Scott pretty much slept for the rest of the week.  One of the reasons that we had gone back to the United States was to get Scott some help for his depression.  He claimed that he was not nearly as depressed as before, but his body was requiring a lot of sleep as he adjusted to the antidepressants.  Knowing that we had a long list of projects to complete before we could leave for Puerto Chiapas, I was champing at the bit. Tuesday, I yanked the old freezer out of its compartment under the dinette.  We had hoped to fit the new one in there by dropping it down into the bilge below the floorboards, but the curve of the hull did not leave us quite enough space.  My next idea was to stow the spare dinghy in that locker and locate the freezer in the aft cabin where the dinghy had resided.  That scheme was also doomed to failure.  The transom of the dinghy was half an inch to long to fit in the locker, even after re-rolling it as tightly as possible.  Plan C is to put the dinghy under the V-berth where the life vests are stowed and relocate the life vests to under the dinette.  Executing that plan will have to wait until the generator can be reinstalled, as the generator case is in the way.  Fortunately, the freezer fits in the aft cabin just fine and actually looks a lot better than the stack of junk it replaced.  It may not fit anywhere, but it does hold more than the old one and seems to run colder.  There is an outlet to plug it into the 110 power, but Scott will need to rig a 12 volt power source before we can use it while at sea.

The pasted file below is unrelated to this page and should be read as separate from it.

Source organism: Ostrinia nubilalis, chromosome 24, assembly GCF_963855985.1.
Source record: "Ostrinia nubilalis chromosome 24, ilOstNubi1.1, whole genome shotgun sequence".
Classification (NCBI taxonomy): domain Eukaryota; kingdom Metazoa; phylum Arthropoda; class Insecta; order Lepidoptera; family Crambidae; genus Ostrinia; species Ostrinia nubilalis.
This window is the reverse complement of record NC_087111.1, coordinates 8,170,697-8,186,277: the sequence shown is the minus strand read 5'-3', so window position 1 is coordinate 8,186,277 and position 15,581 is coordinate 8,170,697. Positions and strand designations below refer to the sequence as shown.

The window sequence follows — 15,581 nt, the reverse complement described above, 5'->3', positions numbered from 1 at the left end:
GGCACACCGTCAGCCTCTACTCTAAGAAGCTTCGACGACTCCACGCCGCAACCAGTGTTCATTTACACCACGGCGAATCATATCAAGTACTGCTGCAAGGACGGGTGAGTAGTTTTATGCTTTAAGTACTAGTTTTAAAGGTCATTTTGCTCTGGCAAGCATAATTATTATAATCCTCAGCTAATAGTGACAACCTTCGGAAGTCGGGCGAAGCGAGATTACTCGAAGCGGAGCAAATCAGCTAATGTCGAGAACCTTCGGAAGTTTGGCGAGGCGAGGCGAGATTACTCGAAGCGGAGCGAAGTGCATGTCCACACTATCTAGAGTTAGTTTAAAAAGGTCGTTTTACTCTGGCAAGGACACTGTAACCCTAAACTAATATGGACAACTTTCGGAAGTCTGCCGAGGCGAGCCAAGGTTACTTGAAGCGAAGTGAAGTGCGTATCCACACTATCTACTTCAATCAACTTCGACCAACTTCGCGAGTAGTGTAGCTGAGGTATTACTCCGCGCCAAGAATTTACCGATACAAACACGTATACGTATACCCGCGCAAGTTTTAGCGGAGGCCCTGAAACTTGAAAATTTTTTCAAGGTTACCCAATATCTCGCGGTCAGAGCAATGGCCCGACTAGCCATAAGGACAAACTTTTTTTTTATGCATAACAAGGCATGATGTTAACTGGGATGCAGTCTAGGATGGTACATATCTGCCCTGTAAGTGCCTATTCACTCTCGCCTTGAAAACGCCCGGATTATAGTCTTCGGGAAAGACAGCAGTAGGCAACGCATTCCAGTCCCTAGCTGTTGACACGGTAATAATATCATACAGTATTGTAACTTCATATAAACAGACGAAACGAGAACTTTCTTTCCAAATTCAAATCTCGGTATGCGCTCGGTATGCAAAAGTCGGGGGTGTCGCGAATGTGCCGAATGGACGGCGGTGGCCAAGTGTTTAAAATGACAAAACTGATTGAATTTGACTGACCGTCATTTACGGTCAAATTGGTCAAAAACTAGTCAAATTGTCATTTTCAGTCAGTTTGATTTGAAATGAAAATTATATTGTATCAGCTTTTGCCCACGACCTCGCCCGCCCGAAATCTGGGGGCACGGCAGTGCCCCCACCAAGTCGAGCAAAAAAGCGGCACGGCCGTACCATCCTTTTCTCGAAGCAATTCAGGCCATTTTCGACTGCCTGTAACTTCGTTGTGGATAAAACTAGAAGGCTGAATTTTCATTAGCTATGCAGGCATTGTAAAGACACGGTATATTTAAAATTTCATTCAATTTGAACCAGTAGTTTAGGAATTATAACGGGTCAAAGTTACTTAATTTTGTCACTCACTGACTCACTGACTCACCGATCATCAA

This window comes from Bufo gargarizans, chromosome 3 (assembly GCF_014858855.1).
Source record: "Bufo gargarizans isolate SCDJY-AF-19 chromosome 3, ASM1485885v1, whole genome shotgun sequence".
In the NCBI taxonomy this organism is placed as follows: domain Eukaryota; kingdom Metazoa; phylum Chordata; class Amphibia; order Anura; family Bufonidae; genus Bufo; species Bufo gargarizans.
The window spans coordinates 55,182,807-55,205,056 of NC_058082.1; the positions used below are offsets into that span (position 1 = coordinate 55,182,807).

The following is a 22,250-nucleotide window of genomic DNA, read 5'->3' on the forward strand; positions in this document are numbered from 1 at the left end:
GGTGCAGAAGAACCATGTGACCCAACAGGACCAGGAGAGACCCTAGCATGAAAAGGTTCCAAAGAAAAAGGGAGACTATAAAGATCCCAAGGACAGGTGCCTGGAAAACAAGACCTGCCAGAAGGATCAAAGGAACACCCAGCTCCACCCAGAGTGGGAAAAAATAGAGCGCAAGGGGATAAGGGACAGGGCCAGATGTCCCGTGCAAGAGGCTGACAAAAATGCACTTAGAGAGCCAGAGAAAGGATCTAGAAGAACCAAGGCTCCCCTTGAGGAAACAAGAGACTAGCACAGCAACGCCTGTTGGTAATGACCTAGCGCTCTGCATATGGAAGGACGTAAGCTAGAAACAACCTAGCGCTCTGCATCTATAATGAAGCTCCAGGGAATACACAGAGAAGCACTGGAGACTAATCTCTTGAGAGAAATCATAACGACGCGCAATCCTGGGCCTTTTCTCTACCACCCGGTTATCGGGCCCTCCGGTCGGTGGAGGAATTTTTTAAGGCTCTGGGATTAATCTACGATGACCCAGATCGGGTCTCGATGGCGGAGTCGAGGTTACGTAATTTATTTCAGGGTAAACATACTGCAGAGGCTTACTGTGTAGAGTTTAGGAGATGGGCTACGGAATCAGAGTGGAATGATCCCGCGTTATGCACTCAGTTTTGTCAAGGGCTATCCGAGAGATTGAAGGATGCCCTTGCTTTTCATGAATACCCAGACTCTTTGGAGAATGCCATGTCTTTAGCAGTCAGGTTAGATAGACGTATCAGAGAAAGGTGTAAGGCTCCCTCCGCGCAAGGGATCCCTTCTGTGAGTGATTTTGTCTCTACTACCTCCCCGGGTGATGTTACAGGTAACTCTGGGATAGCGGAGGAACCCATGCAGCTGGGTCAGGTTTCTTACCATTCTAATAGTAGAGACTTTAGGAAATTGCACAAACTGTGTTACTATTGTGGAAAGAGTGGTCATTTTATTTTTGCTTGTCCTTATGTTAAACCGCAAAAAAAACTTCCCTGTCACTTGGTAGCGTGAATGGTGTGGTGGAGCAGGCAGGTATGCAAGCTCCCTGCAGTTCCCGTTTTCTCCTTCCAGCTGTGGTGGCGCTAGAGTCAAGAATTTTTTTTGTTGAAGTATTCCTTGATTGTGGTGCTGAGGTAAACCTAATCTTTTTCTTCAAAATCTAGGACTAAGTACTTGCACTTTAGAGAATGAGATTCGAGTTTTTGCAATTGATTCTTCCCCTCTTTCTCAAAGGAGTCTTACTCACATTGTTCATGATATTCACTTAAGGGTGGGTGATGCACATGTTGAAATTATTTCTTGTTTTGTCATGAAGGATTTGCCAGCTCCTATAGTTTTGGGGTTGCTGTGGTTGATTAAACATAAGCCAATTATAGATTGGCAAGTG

Screen with Shade Open
Screen with Shade Unrolled